Suffice it to say when Mitt Romney next talks about U.S. Supreme Court nominations he intends to make as president, he’ll point to Antonin Scalia, or Samuel Alito, or Clarence Thomas.
John Roberts, the surprise swing vote in the court’s 5-4 decision to uphold President Barack Obama’s health care overhaul, has suddenly become persona non grata in certain Republican circles – although friends of the chief justice are putting up a healthy defense. Here’s a quick afternoon breakdown:
From Rush Limbaugh:
”The chief justice was hell-bent to find a way to make this law applicable, so he just decided, you know what, as a tax increase, it works, because there’s no limit on the federal government’s ability to tax….Even when they don’t ask for it, the Supreme Court is gonna find a way to make what they want to do legal because John Roberts said it’s not our job here to forbid this. It’s not our job to protect people from outcomes.”
From Joel B. Pollak at Breitbart.com:
“[It] would appear that the Chief Justice may have succumbed to the bullying meted out by President Barack Obama, who attacked the Court in the aftermath of oral arguments in March, when Obamacare seemed headed for certain defeat.”
Charles Krauthammer at the Washington Post offers a nuanced defense:
“Whatever one thinks of the substance of Bush v. Gore, it did affect the reputation of the court. Roberts seems determined that there be no recurrence with Obamacare. Hence his straining in his Obamacare ruling to avoid a similar result — a 5 to 4 decision split along ideological lines that might be perceived as partisan and political.
“National health care has been a liberal dream for a hundred years. It is clearly the most significant piece of social legislation in decades. Roberts’s concern was that the court do everything it could to avoid being seen, rightly or wrongly, as high-handedly overturning sweeping legislation passed by both houses of Congress and signed by the president.”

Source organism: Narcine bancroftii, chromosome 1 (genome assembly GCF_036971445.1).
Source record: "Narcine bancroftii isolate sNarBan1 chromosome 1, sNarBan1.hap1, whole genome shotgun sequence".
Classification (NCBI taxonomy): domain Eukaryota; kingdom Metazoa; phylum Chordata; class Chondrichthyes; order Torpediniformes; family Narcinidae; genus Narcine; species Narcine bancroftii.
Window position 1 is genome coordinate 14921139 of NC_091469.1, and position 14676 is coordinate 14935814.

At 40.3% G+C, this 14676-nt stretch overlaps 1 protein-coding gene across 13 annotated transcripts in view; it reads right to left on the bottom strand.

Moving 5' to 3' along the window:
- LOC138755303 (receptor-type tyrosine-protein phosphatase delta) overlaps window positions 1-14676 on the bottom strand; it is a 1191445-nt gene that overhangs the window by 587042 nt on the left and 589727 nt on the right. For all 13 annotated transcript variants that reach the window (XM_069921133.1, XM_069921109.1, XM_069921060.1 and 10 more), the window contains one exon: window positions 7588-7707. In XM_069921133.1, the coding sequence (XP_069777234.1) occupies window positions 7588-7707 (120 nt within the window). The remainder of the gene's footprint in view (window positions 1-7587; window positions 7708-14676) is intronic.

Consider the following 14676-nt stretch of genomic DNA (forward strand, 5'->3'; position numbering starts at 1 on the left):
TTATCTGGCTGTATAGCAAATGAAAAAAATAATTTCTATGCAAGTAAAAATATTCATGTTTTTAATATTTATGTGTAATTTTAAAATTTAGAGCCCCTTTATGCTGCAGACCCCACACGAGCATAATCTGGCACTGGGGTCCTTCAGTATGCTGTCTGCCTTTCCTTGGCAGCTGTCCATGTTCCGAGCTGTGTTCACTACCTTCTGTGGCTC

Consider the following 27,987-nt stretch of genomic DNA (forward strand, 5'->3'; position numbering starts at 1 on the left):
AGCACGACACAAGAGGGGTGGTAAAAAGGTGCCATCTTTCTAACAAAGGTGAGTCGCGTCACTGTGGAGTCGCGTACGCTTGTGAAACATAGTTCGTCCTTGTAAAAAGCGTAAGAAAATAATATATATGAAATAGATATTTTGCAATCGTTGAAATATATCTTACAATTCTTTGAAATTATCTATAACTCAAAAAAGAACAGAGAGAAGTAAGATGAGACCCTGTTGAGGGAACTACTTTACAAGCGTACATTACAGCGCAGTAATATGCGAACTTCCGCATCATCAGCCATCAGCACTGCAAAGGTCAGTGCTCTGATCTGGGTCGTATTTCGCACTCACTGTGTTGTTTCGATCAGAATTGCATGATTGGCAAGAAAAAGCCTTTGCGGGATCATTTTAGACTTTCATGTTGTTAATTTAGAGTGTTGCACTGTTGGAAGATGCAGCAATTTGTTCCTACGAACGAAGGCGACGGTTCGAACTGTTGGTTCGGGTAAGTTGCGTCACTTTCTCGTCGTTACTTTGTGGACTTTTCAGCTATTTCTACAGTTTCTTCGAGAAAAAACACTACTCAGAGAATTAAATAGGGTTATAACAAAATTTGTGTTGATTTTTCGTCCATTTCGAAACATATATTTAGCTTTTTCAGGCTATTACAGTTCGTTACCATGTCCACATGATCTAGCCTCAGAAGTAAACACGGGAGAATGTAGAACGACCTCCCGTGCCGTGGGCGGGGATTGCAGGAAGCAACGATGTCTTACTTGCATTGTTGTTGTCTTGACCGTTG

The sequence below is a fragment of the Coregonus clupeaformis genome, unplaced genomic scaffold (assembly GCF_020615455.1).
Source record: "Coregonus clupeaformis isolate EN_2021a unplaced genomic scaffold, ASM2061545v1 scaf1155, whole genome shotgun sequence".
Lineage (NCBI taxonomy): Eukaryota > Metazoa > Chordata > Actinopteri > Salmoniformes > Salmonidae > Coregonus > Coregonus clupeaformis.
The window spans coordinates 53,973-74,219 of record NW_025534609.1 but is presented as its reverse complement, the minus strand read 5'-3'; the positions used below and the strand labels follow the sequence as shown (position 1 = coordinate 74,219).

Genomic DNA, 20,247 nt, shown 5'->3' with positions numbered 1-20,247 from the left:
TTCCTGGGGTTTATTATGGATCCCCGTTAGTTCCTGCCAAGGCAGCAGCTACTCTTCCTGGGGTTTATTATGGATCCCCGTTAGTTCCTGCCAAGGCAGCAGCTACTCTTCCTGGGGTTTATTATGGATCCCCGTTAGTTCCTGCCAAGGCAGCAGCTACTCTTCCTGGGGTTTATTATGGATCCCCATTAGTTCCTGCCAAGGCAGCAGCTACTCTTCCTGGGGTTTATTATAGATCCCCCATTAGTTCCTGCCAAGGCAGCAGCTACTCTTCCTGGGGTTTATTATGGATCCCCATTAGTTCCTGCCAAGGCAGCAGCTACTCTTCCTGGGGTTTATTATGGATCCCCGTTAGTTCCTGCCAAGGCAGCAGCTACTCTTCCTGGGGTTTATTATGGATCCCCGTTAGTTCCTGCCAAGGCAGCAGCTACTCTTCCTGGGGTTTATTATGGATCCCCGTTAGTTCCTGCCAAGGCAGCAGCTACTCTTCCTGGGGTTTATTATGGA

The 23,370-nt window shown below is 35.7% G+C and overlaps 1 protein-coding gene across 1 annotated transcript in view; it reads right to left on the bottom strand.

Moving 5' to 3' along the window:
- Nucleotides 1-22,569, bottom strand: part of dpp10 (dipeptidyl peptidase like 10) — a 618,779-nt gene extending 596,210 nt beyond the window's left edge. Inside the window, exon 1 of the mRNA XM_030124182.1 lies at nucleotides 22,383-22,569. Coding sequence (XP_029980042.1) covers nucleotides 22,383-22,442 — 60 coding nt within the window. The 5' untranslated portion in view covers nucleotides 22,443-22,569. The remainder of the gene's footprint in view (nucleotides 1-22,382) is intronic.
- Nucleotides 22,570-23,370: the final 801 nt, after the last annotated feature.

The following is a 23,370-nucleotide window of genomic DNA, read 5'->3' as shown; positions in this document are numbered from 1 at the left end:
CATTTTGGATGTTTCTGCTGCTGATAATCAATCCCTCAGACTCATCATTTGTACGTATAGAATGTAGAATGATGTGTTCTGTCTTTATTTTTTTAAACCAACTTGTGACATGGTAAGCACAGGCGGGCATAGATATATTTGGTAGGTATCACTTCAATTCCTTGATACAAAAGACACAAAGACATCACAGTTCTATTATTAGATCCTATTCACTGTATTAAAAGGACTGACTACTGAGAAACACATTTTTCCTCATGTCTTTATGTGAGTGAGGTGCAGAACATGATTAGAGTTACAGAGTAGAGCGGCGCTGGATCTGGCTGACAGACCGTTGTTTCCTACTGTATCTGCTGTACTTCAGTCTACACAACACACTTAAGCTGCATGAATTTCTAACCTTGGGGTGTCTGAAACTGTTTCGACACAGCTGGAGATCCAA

From Ezra Klein, also at the Washington Post, though on the other side of the aisle:
“The 5-4 language suggests that Roberts agreed with the liberals. But for the most part, he didn’t. If you read the opinions, he sided with the conservative bloc on every major legal question before the court. He voted with the conservatives to say the Commerce Clause did not justify the individual mandate. He voted with the conservatives to say the Necessary and Proper Clause did not justify the mandate. He voted with the conservatives to limit the federal government’s power to force states to carry out the planned expansion of Medicaid.”
Even the liberal folks at Talking Points Memo are wondering if they’ve been played:
“All five conservative justices, including Chief Justice John Roberts, agreed that the individual mandate exceeded Congress’ power under the Commerce Clause. So all those who thought this case might be the first major retrenchment of Commerce Clause law since the New Deal might still be right.“
- By Jim Galloway, Political Insider